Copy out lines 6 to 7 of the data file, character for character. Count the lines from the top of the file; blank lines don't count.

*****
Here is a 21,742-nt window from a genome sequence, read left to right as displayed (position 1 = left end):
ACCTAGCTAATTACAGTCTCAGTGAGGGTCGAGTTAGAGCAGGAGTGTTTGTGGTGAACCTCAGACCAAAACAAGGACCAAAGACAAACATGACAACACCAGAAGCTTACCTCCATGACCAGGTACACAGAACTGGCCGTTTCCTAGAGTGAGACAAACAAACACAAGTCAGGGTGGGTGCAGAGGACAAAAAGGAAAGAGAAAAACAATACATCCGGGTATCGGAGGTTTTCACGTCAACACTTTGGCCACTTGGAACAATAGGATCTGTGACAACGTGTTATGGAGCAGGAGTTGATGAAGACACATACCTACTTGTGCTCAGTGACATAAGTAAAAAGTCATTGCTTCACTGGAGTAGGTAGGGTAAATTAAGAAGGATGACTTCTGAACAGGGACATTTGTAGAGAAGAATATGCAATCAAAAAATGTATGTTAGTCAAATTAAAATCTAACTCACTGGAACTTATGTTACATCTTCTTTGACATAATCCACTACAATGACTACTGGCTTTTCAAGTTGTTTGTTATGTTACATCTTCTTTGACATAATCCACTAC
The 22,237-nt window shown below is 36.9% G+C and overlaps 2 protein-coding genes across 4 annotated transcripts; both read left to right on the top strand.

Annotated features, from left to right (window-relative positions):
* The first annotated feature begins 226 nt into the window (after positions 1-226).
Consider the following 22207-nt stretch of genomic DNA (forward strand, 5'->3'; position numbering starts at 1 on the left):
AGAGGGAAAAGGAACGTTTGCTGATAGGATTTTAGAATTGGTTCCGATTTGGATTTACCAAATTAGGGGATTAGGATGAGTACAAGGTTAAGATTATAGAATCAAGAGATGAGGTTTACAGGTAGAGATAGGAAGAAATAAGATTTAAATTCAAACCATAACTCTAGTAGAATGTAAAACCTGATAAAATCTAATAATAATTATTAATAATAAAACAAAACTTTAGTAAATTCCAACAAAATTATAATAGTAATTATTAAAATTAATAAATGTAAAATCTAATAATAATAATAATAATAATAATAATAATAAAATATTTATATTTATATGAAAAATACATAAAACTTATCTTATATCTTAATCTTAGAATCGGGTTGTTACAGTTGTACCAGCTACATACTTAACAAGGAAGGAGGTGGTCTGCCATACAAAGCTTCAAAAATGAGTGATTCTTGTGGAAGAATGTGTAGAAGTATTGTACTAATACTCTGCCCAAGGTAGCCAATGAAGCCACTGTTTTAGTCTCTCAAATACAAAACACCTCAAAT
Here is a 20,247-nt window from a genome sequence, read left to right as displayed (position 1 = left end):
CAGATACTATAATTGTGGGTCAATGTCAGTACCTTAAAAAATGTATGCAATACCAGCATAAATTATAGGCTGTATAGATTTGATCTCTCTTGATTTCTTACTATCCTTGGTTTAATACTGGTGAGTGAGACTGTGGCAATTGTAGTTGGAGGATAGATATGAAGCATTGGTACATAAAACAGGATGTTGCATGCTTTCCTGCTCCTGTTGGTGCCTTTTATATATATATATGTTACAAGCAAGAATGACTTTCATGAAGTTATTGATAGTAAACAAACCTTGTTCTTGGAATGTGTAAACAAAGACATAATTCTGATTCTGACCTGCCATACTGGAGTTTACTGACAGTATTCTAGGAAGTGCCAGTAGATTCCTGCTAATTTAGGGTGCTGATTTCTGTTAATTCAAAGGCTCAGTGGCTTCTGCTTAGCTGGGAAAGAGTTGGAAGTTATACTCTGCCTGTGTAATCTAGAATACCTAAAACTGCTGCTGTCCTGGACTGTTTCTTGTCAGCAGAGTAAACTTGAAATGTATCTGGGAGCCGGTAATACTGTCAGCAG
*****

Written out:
Consider the following 22207-nt stretch of genomic DNA (forward strand, 5'->3'; position numbering starts at 1 on the left):
AGAGGGAAAAGGAACGTTTGCTGATAGGATTTTAGAATTGGTTCCGATTTGGATTTACCAAATTAGGGGATTAGGATGAGTACAAGGTTAAGATTATAGAATCAAGAGATGAGGTTTACAGGTAGAGATAGGAAGAAATAAGATTTAAATTCAAACCATAACTCTAGTAGAATGTAAAACCTGATAAAATCTAATAATAATTATTAATAATAAAACAAAACTTTAGTAAATTCCAACAAAATTATAATAGTAATTATTAAAATTAATAAATGTAAAATCTAATAATAATAATAATAATAATAATAATAATAAAATATTTATATTTATATGAAAAATACATAAAACTTATCTTATATCTTAATCTTAGAATCGGGTTGTTACAGTTGTACCAGCTACATACTTAACAAGGAAGGAGGTGGTCTGCCATACAAAGCTTCAAAAATGAGTGATTCTTGTGGAAGAATGTGTAGAAGTATTGTACTAATACTCTGCCCAAGGTAGCCAATGAAGCCACTGTTTTAGTCTCTCAAATACAAAACACCTCAAAT